Gender symbolsSYDNEY – Posters appearing around Sydney in recent weeks make a tantalizing offer: A film studio is offering $20,000 apiece for virgins willing to auction their virginity online, and then lose it, as part of a documentary that intends to explore contemporary young people’s attitudes about sex.

Melbourne-based filmmaker Justin Sisely said he has noted an upswing in the tendency to view virginity as just another commodity. He plans to take that idea and run with it on film, if he can find one man and one woman willing to participate in exchange for the cash and 90 percent of the winning bids. The remaining bid amount will be used to finance the film.

Australian family values groups, predictably, are outraged. They have labelled the project prostitution and decry the lack of morality behind it.

Sisely sees things in another way.

“One of the main points I want to make is that right now, young people give away their virginity,” he told The Sydney Morning Herald. “Imagine if it was suddenly worth something. People wouldn’t throw it away.”

However, he conceded the prostitution notion—but not necessarily as a bad thing.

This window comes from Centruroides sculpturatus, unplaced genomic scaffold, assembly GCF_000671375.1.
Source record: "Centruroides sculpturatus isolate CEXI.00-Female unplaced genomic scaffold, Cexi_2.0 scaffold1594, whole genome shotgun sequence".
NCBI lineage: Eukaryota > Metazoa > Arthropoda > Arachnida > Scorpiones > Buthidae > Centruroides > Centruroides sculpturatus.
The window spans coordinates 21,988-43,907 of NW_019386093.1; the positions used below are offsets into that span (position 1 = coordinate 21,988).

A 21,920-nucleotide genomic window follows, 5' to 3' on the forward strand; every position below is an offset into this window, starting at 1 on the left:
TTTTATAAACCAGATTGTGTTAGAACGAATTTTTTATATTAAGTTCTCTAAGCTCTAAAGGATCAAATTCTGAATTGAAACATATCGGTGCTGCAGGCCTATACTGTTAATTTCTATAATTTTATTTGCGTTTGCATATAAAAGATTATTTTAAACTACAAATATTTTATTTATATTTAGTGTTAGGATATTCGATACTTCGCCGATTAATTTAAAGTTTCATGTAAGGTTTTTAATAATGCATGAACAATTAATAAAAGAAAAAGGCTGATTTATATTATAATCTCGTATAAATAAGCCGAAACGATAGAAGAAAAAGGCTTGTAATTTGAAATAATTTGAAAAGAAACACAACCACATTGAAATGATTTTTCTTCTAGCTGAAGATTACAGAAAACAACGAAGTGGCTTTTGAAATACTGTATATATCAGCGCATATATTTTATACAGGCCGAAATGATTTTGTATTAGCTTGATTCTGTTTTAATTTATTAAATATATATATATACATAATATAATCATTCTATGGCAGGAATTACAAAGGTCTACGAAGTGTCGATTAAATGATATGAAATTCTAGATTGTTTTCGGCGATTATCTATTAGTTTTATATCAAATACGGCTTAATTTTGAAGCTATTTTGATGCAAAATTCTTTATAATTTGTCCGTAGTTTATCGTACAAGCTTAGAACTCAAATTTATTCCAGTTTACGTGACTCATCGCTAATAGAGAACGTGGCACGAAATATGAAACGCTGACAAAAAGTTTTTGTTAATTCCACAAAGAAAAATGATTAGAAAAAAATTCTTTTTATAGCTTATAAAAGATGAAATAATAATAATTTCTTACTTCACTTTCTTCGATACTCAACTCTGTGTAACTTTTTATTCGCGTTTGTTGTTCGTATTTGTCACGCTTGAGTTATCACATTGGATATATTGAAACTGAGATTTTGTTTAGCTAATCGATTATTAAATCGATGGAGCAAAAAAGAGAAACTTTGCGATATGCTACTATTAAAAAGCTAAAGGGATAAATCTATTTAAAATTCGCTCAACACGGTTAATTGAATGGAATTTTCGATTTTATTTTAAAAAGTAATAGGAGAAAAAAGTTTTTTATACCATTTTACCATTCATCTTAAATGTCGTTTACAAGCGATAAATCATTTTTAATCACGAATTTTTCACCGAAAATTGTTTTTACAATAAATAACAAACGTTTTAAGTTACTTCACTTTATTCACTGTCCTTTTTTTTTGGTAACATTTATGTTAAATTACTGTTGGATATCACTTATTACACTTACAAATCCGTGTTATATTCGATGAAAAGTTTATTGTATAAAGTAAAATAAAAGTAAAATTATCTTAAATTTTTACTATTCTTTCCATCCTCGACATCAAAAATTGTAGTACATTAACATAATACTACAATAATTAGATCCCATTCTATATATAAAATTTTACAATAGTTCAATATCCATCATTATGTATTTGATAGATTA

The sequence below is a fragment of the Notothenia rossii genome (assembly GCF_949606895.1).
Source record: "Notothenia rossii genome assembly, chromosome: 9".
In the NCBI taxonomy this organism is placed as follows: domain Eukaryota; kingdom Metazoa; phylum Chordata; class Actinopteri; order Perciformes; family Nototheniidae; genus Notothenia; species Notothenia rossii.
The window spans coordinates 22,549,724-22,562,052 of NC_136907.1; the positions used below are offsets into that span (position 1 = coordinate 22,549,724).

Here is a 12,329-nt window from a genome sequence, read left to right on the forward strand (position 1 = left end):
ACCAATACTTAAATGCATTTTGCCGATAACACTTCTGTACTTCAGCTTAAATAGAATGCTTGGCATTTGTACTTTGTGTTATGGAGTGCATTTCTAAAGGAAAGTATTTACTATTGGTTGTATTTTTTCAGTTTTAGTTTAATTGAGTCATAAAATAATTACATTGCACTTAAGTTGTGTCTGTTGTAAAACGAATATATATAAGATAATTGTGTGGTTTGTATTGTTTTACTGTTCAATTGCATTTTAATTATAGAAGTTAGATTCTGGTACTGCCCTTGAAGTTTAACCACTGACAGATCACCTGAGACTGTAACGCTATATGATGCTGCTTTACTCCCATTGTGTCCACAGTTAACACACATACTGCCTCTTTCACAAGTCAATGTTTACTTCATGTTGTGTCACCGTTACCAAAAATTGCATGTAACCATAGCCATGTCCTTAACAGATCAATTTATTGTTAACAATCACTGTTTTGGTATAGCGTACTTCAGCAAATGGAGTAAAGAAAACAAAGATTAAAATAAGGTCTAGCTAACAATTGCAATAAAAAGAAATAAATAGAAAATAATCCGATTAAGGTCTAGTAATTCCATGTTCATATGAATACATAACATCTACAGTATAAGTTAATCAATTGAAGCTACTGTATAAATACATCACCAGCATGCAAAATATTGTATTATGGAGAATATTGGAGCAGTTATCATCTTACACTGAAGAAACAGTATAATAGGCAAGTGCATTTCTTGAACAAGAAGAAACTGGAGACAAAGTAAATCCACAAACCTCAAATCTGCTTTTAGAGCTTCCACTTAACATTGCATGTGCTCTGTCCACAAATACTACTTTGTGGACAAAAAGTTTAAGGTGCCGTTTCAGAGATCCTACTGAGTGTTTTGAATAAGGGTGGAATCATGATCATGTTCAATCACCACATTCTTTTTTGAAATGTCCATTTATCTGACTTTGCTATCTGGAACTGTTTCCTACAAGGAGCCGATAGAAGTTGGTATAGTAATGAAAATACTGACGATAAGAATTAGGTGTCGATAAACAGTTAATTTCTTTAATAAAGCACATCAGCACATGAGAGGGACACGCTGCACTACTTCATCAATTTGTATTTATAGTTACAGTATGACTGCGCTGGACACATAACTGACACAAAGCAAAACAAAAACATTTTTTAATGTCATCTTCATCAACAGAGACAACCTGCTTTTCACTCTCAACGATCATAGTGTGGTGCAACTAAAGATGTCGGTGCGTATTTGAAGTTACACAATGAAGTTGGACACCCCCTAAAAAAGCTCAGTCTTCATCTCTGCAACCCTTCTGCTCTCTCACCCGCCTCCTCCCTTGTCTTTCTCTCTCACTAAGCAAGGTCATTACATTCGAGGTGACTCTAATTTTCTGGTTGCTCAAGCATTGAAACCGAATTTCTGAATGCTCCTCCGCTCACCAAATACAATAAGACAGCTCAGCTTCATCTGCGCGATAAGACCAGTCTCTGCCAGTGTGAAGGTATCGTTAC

“You can’t deny that selling sex is prostitution,” he told The Herald. “It is. That’s what makes [the project] controversial.”

“Controversial” may be putting things mildly. Police were called to Melbourne’s Monash University when posters began appearing there. Religious groups howled with outrage over Sydney posters depicting the Virgin Mary with male genitalia scrawled across her forehead.

Worse, complaints brought little more than shrugs from Sisely’s production company, according to complainants.

“They told me to go tell someone who cares,” a Catholic resident of Sydney told The Herald. “I found it really offensive. There are three churches on that street [where the posters appeared].”

Virgins, however, find the idea intriguing.

“[The auction] really shouldn’t be as confronting as it is, and it’s a sad reflection on society that it is such a touchy subject,” said one 22-year-old student who has applied for a role but conceded he may chicken out. He told The Herald his main interest is neither the sex nor the money, but the exploration of attitudes.

Sisely said he has been contacted by about 100 candidates. The oldest is 26.

He also said although he expects the man and woman he finally selects to complete every aspect of the project, the ultimate culmination will not be filmed.

The documentary is “not a porno,” he told The Herald.